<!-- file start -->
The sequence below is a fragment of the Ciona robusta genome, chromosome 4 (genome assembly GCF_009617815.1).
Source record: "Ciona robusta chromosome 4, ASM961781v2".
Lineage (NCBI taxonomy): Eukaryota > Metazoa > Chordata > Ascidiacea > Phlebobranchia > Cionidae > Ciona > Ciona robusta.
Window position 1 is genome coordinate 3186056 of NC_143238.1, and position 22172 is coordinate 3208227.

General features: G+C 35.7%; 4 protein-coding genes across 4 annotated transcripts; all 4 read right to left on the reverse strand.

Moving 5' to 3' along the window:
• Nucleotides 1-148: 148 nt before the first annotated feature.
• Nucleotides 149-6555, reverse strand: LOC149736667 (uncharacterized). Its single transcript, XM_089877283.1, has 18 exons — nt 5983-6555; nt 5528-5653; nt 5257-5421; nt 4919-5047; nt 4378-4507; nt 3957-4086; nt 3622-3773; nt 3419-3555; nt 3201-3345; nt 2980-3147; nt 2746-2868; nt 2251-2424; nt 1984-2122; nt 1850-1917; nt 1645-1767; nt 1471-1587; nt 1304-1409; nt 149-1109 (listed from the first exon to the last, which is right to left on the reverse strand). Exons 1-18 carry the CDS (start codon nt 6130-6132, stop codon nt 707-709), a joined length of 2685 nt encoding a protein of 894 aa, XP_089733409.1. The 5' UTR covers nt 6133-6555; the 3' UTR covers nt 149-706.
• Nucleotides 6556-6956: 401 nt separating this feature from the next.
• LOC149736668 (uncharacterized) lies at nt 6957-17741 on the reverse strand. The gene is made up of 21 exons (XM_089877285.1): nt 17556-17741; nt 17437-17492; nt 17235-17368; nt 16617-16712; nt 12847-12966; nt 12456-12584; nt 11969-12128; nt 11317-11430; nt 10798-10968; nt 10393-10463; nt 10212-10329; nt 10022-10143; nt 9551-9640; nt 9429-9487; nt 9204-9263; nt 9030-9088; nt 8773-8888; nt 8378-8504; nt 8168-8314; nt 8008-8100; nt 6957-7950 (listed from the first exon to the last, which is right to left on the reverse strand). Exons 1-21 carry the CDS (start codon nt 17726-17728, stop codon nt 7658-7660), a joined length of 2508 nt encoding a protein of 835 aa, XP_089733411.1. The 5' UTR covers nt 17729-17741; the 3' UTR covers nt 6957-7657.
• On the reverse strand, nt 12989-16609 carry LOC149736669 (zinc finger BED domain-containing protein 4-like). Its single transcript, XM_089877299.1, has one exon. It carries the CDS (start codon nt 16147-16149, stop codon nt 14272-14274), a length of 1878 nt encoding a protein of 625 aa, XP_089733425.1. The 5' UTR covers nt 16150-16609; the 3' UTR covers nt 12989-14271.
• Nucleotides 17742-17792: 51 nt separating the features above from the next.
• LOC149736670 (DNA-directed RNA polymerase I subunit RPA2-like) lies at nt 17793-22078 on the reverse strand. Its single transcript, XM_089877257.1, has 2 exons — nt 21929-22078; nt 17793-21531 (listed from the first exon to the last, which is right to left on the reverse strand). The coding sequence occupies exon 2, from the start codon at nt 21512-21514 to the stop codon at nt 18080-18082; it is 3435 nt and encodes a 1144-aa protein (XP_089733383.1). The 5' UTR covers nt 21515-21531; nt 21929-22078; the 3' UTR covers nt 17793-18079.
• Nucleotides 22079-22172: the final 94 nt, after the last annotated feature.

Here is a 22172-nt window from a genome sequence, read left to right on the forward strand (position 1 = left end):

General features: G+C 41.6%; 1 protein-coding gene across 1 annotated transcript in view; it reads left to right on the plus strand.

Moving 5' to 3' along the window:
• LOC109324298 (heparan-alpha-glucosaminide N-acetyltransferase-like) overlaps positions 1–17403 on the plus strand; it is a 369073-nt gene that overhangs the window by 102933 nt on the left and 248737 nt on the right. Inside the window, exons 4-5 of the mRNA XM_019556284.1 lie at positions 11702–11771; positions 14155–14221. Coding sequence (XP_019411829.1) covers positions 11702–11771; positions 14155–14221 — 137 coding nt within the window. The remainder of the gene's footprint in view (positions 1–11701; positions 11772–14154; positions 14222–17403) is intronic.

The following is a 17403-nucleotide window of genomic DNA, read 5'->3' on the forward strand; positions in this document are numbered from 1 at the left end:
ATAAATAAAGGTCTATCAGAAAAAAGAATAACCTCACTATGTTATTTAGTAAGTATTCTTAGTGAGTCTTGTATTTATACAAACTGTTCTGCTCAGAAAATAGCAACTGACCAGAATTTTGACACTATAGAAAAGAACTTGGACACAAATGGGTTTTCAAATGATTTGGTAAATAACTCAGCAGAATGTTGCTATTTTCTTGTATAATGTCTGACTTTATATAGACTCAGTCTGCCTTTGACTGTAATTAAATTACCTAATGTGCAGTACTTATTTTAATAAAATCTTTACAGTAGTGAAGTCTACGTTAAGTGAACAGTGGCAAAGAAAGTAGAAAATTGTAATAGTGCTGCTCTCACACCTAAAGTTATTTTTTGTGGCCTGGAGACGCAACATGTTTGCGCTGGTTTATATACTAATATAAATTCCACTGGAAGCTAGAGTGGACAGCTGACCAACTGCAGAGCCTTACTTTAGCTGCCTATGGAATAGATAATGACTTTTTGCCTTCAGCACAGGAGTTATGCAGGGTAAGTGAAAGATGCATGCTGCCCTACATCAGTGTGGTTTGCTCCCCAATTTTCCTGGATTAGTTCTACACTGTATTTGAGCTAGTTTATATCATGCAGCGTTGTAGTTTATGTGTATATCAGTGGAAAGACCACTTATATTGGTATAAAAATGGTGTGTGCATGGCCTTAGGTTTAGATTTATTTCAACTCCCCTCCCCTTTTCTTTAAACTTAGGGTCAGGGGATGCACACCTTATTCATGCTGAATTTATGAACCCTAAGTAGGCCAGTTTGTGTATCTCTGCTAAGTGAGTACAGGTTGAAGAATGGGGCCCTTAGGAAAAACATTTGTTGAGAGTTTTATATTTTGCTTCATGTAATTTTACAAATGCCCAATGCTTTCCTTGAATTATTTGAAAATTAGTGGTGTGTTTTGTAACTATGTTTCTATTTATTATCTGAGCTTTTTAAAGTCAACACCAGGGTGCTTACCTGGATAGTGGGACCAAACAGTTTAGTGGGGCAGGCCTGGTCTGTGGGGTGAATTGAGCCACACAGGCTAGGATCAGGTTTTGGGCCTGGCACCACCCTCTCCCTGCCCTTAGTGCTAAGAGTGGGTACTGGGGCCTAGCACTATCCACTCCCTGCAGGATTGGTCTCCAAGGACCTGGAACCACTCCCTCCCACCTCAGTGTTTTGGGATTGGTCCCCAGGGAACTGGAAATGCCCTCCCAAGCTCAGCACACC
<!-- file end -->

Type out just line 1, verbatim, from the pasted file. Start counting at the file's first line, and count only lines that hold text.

The sequence below is a fragment of the Ciona robusta genome, chromosome 4 (genome assembly GCF_009617815.1).